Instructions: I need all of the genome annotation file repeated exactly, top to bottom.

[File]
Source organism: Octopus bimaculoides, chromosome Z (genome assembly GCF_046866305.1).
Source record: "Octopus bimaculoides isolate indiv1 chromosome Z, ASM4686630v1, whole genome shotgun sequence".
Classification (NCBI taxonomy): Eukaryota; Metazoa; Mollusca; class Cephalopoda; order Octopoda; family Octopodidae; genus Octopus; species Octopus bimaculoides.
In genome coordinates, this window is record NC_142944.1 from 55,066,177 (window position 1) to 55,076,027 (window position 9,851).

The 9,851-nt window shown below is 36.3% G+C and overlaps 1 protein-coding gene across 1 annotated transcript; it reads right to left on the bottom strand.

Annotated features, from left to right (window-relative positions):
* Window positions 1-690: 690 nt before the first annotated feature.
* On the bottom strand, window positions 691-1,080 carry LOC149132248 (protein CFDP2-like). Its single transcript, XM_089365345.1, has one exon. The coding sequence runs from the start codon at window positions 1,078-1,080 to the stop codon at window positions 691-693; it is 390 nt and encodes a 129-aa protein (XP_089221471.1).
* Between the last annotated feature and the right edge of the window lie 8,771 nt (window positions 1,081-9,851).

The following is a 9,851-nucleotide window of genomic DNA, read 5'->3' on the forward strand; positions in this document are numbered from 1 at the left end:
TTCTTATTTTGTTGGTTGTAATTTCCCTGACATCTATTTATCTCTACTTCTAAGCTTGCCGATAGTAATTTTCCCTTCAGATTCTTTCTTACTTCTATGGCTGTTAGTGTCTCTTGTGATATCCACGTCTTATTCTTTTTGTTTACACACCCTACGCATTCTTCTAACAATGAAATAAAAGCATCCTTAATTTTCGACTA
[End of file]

Source organism: Octopus bimaculoides, chromosome Z (genome assembly GCF_046866305.1).
Source record: "Octopus bimaculoides isolate indiv1 chromosome Z, ASM4686630v1, whole genome shotgun sequence".
Classification (NCBI taxonomy): Eukaryota; Metazoa; Mollusca; class Cephalopoda; order Octopoda; family Octopodidae; genus Octopus; species Octopus bimaculoides.
In genome coordinates, this window is record NC_142944.1 from 55,066,177 (window position 1) to 55,076,027 (window position 9,851).

The 9,851-nt window shown below is 36.3% G+C and overlaps 1 protein-coding gene across 1 annotated transcript; it reads right to left on the bottom strand.

Annotated features, from left to right (window-relative positions):
* Window positions 1-690: 690 nt before the first annotated feature.
* On the bottom strand, window positions 691-1,080 carry LOC149132248 (protein CFDP2-like). Its single transcript, XM_089365345.1, has one exon. The coding sequence runs from the start codon at window positions 1,078-1,080 to the stop codon at window positions 691-693; it is 390 nt and encodes a 129-aa protein (XP_089221471.1).
* Between the last annotated feature and the right edge of the window lie 8,771 nt (window positions 1,081-9,851).

The following is a 9,851-nucleotide window of genomic DNA, read 5'->3' on the forward strand; positions in this document are numbered from 1 at the left end:
TTCTTATTTTGTTGGTTGTAATTTCCCTGACATCTATTTATCTCTACTTCTAAGCTTGCCGATAGTAATTTTCCCTTCAGATTCTTTCTTACTTCTATGGCTGTTAGTGTCTCTTGTGATATCCACGTCTTATTCTTTTTGTTTACACACCCTACGCATTCTTCTAACAATGAAATAAAAGCATCCTTAATTTTCGACTA